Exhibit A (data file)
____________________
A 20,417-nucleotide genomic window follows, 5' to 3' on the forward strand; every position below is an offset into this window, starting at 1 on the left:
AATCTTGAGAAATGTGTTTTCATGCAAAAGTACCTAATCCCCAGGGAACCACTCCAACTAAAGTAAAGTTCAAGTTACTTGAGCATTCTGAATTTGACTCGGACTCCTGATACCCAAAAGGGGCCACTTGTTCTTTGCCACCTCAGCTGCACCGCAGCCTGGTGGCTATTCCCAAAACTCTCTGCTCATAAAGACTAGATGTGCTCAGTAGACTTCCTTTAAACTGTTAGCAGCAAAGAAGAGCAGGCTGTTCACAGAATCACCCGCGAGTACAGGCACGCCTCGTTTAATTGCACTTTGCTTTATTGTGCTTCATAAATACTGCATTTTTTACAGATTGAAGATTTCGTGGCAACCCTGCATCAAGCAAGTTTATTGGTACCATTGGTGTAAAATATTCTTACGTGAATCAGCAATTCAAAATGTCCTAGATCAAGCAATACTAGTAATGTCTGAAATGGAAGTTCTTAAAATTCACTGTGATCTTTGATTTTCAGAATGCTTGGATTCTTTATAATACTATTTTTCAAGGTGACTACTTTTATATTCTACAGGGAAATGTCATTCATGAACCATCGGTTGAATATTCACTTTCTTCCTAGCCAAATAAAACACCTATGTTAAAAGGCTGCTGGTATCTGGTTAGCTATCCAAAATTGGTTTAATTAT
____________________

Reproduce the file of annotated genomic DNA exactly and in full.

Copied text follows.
A 20,417-nucleotide genomic window follows, 5' to 3' on the forward strand; every position below is an offset into this window, starting at 1 on the left:
AATCTTGAGAAATGTGTTTTCATGCAAAAGTACCTAATCCCCAGGGAACCACTCCAACTAAAGTAAAGTTCAAGTTACTTGAGCATTCTGAATTTGACTCGGACTCCTGATACCCAAAAGGGGCCACTTGTTCTTTGCCACCTCAGCTGCACCGCAGCCTGGTGGCTATTCCCAAAACTCTCTGCTCATAAAGACTAGATGTGCTCAGTAGACTTCCTTTAAACTGTTAGCAGCAAAGAAGAGCAGGCTGTTCACAGAATCACCCGCGAGTACAGGCACGCCTCGTTTAATTGCACTTTGCTTTATTGTGCTTCATAAATACTGCATTTTTTACAGATTGAAGATTTCGTGGCAACCCTGCATCAAGCAAGTTTATTGGTACCATTGGTGTAAAATATTCTTACGTGAATCAGCAATTCAAAATGTCCTAGATCAAGCAATACTAGTAATGTCTGAAATGGAAGTTCTTAAAATTCACTGTGATCTTTGATTTTCAGAATGCTTGGATTCTTTATAATACTATTTTTCAAGGTGACTACTTTTATATTCTACAGGGAAATGTCATTCATGAACCATCGGTTGAATATTCACTTTCTTCCTAGCCAAATAAAACACCTATGTTAAAAGGCTGCTGGTATCTGGTTAGCTATCCAAAATTGGTTTAATTAT